9. SigFig

Sigfig, co-founded by Mike Sha [pictured] and Parker Conrad, made a splash by providing its algorithm to USA Today and Yahoo Finance users with combined tens of billions in assets.
Sigfig, co-founded by Mike Sha [pictured]
and Parker Conrad, made a splash
by providing its algorithm to USA
Today and Yahoo Finance users with
combined tens of billions in assets.

SigFig Wealth Management LLC was founded with $15 million in one round from three investors by Parker Conrad and Mike Sha, formerly of Amazon, in 2012. It made a splash by providing its algorithm to USA Today and Yahoo Finance users with combined tens of billions in assets. The San Francisco company has human advisors to answer questions, helps aggregate accounts Mint.com-style and manages portfolios of ETFs, charging 25 basis points for that service. Conrad left SigFig to found another robo financial firm, Zenefits. See: Why Mike Sha has a 2015 goal of $1 trillion in robo-assets for SigFig and where Marissa Mayer fits in.

10. Charles Schwab & Co.

The San Francisco-based giant promises best-in-breed technology, zero fees and the backing of a big brand for portfolios of ETFs. Schwab has a six-year-and-growing deficit to make up and, on paper, a staggering market edge and the means, with its in-house funds and fund supermarkets to make substantial revenues while advertising a “ ero” price. Schwab has not as yet revealed a single engineer or executive associated with this effort other than its chief executive Walter Bettinger, making an opaque situation even harder to assess. See: A charged-up Walt Bettinger slams all non-Schwab robos at IMPACT 2014 with an energy appreciated by RIAs.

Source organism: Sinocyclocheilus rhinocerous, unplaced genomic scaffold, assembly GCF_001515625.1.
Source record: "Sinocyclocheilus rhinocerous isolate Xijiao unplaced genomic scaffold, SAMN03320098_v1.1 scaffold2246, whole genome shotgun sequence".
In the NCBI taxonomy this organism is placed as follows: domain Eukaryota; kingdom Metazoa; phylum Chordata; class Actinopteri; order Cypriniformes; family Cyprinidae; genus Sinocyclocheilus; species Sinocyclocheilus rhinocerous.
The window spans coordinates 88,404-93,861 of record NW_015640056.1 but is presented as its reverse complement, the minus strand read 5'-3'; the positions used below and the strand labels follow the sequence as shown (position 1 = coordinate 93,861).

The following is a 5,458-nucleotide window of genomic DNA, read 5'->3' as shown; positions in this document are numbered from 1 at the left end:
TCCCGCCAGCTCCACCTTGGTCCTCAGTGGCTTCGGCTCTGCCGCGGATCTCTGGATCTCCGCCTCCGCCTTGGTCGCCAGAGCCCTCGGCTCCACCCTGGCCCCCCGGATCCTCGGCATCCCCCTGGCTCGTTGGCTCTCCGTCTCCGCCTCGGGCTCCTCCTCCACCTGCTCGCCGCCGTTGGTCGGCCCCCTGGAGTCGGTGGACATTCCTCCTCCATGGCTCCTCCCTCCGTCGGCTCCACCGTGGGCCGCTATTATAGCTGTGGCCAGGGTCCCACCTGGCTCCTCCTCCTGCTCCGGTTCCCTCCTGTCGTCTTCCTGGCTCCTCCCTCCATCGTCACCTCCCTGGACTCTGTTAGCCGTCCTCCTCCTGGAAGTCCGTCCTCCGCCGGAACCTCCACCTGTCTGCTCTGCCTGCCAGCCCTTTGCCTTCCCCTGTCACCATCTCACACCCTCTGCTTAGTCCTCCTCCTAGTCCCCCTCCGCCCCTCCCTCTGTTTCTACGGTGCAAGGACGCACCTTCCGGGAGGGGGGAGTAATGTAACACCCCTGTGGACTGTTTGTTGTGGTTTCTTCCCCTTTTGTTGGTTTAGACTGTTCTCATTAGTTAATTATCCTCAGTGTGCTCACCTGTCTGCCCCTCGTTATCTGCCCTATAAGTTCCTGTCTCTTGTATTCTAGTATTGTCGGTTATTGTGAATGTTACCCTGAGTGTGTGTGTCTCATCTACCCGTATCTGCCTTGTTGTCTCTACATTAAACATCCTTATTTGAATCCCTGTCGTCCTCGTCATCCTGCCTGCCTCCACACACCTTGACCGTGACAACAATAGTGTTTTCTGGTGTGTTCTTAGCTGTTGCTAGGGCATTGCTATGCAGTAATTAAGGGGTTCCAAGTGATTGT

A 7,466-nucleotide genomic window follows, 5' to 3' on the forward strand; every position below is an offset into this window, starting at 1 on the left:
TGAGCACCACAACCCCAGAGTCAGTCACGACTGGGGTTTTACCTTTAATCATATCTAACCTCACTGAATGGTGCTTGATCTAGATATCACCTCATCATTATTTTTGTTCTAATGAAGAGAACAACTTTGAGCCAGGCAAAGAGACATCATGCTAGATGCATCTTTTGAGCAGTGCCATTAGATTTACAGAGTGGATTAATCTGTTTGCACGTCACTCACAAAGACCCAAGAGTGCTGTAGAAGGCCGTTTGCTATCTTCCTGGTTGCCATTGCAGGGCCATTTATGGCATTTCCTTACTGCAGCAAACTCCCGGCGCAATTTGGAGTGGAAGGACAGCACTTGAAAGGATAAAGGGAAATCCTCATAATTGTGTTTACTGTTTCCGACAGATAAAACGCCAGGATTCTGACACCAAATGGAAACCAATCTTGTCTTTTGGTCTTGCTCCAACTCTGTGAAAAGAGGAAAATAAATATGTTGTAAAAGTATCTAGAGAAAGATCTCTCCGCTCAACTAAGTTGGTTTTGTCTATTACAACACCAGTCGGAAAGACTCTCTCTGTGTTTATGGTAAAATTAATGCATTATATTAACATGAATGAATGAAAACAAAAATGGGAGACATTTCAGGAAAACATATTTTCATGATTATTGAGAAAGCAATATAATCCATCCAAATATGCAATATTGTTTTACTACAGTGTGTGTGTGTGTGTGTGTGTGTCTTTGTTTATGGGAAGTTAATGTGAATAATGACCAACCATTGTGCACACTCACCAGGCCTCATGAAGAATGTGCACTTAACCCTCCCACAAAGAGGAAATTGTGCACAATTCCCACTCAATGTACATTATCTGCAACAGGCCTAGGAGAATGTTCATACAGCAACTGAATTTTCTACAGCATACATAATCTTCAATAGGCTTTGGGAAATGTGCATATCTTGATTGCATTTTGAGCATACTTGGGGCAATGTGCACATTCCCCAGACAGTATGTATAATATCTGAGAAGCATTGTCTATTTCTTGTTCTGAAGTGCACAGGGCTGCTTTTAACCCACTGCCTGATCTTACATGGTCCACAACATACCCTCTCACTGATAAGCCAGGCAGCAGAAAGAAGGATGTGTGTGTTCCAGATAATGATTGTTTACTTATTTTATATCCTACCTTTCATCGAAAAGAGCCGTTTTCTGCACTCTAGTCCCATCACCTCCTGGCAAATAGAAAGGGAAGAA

What could possibly go wrong?

With so many ventures backed by so many quality people and capital, there is still much that could go wrong. Though few analysts follow robo-advisors (three at most and not as a day job), there is an easy-to-identify roster of critics — the principals of robo-advisors themselves. Mostly all Kool-Aid when speaking of their own efforts, they are quick to point out the caterpillars in their rivals’ salads. There is the go-big-or-go-home philosophy that says that — like in the world of Facebook, LinkedIn or Google — there really can only be one winner. This view favors front-running Wealthfront, or maybe Schwab. There is the view that only a symbiotic balance between humans and 'bots will have staying power.

Then Jemstep, Personal Capital, Vanguard Group and others enter the winner conversation because of their various embraces of people. The non-people robo principals criticize the latter as simply being stuck in the past right out of the gate with their dependence on long, trying phone calls with consumers. If an all-of-the-above strategy is the order of the day then maybe you bet on Betterment which has both a retail and an RIA strategy of seemingly high quality. Competitors knock that plan as unfocused. Meanwhile the knock on Wealthfront is that its automation purity actually just makes it the dizzy blond of the group with no grounding in reality and offering no real substance. The knock on Schwab is that it is still living in 1995 and that it’ll just bring a discount broker’s plodding attitude and sense of urgency to a high stakes Silicon Valley game.

Future shock is 'change’

One thing all these robo-efforts will have to confront going forward is the need for clients to not only trust a new brand but to experience a change in investor behavior. This is a giant “change” ask. In addition, as many prominent efforts add on rounds of VC money, the founders get extensively diluted raising questions about how loyal and determined the will be in the long run.